Each country’s flag have their own story. Here are few of them.
USA: The 50 stars on the flag are for the 50 US states and the 13 stripes are for the 13 colonies that formed the original United States.
Australia: The five small stars are the Southern Cross, the brightest constellation visible from Australia. The seven-pointed star is the Federation Star. This has one point for each of the six states, and a seventh for Australia’s other territories.
Canada: The red represents the red cross of England’s patron saint and the white comes from the French royal emblem, reflecting the country’s English and French heritage. In the center is a leaf of Canada’s national tree, the maple.
China: When the Communist Party seized control of China in 1949, a competition took place to design a new flag. In the winning design, the red symbolizes the revolution, the large star represents the Communist Party, and the small stars are the Chinese people.
Denmark: According to legend, the Danish flag (the “Dannebrog”) fell from the sky during a battle with the Estonian army in 1219, helping the Danes to victory. Vexillologists, however, believe the flag was derived from the battle banners of crusaders (Christian warriors).
Germany: The black, red, and gold on the German flag can be traced back to the uniform of soldiers in the early 1800s. The soldiers wore black coats with red braid and gold buttons.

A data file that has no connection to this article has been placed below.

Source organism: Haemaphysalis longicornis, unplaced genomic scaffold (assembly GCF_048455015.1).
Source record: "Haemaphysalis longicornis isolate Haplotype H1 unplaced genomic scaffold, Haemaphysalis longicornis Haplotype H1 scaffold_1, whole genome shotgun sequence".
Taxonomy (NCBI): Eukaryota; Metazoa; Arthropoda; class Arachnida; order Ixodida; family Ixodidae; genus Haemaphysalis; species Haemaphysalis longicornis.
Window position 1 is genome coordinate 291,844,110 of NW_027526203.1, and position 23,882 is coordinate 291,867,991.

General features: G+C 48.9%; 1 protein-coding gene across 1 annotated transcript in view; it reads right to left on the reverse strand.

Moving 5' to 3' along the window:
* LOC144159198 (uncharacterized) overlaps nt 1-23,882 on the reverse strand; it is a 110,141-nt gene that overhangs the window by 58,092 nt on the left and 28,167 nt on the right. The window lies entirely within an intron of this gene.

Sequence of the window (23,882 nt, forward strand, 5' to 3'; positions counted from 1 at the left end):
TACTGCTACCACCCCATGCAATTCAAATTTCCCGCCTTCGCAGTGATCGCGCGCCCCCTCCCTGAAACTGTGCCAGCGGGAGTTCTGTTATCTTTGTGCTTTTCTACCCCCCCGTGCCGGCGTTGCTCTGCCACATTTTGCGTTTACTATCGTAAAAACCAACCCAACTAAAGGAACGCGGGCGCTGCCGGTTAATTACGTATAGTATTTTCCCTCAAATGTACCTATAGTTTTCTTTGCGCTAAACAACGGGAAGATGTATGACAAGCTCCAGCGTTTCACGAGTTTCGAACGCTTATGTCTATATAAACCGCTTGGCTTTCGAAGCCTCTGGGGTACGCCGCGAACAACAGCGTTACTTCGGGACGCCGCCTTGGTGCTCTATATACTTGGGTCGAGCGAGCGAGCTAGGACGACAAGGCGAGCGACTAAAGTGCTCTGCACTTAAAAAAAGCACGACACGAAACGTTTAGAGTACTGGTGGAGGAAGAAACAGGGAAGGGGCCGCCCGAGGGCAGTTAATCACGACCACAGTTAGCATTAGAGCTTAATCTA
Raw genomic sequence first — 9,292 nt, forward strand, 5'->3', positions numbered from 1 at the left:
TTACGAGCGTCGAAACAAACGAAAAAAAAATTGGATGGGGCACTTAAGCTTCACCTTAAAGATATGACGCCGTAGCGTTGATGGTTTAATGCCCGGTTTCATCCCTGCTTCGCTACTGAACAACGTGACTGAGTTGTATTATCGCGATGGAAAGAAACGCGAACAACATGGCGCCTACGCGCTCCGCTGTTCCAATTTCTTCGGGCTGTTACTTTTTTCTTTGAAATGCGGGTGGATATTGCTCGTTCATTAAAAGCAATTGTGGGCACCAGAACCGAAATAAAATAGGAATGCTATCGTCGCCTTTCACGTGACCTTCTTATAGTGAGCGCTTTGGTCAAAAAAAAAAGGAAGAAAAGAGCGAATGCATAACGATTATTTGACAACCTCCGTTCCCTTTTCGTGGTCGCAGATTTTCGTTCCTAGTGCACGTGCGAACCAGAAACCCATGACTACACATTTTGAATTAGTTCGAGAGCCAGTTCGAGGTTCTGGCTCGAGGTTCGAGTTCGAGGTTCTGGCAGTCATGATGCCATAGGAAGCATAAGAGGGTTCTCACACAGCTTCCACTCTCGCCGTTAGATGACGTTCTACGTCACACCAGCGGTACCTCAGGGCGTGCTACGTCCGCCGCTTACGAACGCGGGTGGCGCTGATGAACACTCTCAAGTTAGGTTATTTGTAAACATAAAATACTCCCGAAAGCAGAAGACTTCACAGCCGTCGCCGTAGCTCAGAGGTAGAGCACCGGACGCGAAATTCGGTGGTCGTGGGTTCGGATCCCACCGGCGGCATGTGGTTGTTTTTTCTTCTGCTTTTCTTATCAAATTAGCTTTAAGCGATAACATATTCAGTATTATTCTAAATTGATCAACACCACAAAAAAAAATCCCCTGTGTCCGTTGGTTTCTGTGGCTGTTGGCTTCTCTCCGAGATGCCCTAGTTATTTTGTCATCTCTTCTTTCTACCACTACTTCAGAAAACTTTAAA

Greece: Some say the nine stripes on the Greek flag represent the muses (goddesses of art) in Greek mythology. The color blue may represent the sea.
India: The saffron (orange) color on the Indian flag stands for spirituality, white for peace, green for fertility, and the wheel for change.
Ireland: There is no official story to the meaning of the colors on the Irish flag, but many believe the green stripe symbolizes the Catholics of Ireland and the orange stripe the Protestants who fought for William of Orange in the 1600s. The flag may have been an attempt to reconcile these two sides.
Italy: The green in the flag is said to represent the land; the white is the Alps; and the red is blood spilled in Italy’s wars.
Japan: The big red circle in the middle represents the rising Sun. This is to symbolize the emperors of Japan who were regarded as descendants of the Sun goddess Amaterasu.
Norway: Norway became an independent nation in 1814. The cross comes from the flags of Sweden and Denmark with which it had been united. The red, white, and blue were inspired by the colors of the French Revolution, and symbolized liberty.
Rwanda: Rwanda introduced a new flag in 2002. The green symbolizes hopes of prosperity; yellow stands for economic development; blue is for peace; and the Sun represents light and enlightenment.
Sweden: The cross of the Swedish flag may just be a variation on the Danish flag, but according to one legend, 12th-century Swedish king Eric the Holy saw a yellow cross in the blue sky and made this the design for his flag.
Spain: The four shields in the center of the Spanish flag commemorate the four ancient kingdoms of Spain—Castile (the castle), Léon (the lion), Aragon (stripes), and Navarre (chains).
Switzerland: The white cross on the red base of the squareshaped Swiss flag represents Christianity. The Red Cross humanitarian organization reversed the colors to create the Red Cross flag in honor of its Swiss founder, Henri Dunant.
United Kingdom: The UK flag dates from 1606, three years after Scotland and England were united as a single kingdom. The flag combines the red and white cross of England’s patron saint, George, and the blue and white cross of Scotland’s patron saint, Andrew.